Manual Install

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The manual install is when you want to be able to determine all of the configuration options for the drives on your own.  You have the choice to select the default install to allow the system to configure it or you can choose the advanced option as you see here.  This article will show you how to install the basic necessities with 4 partitions.  You can create more than 4 partitions as long as you make the 4th partition a Logical partition.  Also, sadly you will not be able to install LVM from the install nor software RAID, use the Alternative CD if you need those options.


Ubuntu install

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You will need to create a new partition table if this is a new hard driver or you will need to delete the old partitions before you add new ones.  Be sure to back up all files before you do this as it will wipe out the data on the disk.


The first partition to create is to create a /boot partition.  This is where your kernel will be placed and so it needs to be a bootable partition.  This is one reason it is good to separate it from a the rest of the partitions.  The size is 100 MB.  A kernel is about 15-20 MB so you will have plenty of room for several kernels.  Note it is the new Ext4 file system.


Ubuntu 9.10

Here is a list of file systems that you can use.  Note: you will not be able to install LVM (Logical Volume Managment) nor software RAID with the Desktop CD.  You will have to use the Alternate CD for those options.   Though this make installation simpiler those were significant options that were often used.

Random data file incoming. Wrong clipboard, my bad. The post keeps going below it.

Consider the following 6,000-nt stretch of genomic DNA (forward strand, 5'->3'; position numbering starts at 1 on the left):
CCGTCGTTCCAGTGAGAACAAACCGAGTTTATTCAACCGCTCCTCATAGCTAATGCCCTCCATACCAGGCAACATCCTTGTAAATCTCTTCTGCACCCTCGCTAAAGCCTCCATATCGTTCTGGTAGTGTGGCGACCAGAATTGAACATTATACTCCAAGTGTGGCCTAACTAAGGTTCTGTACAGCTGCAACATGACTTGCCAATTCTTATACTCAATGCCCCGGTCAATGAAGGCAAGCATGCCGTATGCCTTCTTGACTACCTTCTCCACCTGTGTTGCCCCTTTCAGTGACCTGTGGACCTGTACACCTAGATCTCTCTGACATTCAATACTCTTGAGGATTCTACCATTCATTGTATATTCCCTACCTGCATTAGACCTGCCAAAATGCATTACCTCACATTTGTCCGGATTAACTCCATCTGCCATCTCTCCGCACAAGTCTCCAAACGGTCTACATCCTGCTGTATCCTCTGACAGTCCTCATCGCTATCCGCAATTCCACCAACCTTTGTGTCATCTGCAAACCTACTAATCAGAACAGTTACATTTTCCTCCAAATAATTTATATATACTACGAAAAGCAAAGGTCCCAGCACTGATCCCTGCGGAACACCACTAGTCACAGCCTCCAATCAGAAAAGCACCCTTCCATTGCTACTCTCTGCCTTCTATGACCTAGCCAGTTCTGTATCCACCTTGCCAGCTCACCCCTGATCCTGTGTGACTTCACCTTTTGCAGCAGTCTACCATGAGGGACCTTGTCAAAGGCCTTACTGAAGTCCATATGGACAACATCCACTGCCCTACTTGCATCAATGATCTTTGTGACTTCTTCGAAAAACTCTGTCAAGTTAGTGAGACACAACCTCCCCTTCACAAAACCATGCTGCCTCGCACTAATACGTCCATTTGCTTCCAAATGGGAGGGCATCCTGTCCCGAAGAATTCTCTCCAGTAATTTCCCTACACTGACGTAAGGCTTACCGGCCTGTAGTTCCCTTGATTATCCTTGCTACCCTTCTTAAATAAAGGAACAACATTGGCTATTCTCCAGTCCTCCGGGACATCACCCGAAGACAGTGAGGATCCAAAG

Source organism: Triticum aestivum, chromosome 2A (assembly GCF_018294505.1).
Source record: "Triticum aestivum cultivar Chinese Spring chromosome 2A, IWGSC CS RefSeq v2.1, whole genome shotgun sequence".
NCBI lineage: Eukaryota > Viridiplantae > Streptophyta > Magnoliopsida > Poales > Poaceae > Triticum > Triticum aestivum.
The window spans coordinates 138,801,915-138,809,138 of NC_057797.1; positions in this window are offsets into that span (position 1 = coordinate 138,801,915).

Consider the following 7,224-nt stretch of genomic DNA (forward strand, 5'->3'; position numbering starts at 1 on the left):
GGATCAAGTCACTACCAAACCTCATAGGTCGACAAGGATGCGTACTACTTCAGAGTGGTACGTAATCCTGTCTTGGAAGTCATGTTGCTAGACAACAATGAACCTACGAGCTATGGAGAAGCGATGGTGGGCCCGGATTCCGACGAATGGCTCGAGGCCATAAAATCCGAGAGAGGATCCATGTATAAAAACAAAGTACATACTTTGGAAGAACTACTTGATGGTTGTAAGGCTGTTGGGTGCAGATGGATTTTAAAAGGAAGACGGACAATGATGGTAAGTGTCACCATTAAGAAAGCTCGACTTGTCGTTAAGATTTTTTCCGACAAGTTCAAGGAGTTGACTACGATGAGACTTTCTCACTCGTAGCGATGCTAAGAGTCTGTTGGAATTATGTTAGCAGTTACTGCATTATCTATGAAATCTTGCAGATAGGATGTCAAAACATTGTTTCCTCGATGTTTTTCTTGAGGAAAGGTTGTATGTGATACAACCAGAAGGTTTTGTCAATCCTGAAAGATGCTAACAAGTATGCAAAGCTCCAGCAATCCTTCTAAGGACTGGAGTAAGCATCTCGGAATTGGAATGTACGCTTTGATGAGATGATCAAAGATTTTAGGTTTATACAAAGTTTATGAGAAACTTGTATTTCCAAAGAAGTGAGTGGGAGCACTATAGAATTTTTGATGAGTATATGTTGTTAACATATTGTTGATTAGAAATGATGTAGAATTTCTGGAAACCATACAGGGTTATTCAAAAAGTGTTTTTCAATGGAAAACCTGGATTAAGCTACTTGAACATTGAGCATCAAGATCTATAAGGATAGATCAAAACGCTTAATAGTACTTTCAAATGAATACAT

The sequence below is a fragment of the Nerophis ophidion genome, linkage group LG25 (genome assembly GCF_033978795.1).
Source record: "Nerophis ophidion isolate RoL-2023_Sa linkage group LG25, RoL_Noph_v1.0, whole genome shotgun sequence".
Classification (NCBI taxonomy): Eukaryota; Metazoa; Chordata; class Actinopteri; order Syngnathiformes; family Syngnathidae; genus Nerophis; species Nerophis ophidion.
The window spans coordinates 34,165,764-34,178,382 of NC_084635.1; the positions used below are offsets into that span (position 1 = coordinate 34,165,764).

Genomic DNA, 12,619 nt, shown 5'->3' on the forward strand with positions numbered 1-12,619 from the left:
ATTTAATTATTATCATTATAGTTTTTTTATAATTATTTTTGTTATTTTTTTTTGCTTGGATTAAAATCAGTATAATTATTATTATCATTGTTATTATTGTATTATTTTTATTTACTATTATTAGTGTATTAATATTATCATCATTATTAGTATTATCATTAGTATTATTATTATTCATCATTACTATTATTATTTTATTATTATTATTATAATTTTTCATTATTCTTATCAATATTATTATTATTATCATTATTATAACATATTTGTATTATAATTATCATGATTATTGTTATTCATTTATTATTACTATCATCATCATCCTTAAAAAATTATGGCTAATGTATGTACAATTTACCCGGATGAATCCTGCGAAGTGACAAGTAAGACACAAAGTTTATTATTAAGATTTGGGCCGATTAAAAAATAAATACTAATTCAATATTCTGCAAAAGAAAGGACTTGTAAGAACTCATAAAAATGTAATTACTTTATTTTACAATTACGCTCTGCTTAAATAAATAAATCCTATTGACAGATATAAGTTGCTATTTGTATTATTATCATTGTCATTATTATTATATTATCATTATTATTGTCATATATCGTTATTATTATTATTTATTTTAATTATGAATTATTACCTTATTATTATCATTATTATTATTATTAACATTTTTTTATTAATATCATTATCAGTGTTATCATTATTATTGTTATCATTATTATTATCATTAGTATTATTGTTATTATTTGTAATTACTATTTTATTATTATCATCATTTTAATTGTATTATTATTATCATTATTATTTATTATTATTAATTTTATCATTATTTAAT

The next partition to create is the / partition.  In the example it is only using 3.5 GB which is a minimum.  A better size would be 10 GB or more assuming you will create a separate /home partition as well.  Note that it is a primary partition.

Ubuntu 9.10


The third primary partition is the SWAP area.  This SWAP is 512 MB but your SWAP should be twice your RAM, so a size of 2-3 GB would not be uncommon.  SWAP is what your computer will use when it runs out of RAM and swap information onto the hard drive.




The final partition in a simple manual set up is to use the rest of the drive for a /home partition.  This is listed as a Primary partition which means you can only have 4 Primary partitions so this is the last one.  One huge advantage for doing a separate /home partition is that you will not need to wipe it out when you upgrade or even if you move to a different distro.




This is what it will look like when you are done.  Note, the sizes here are small just for illustration, your disk size will likely be much larger.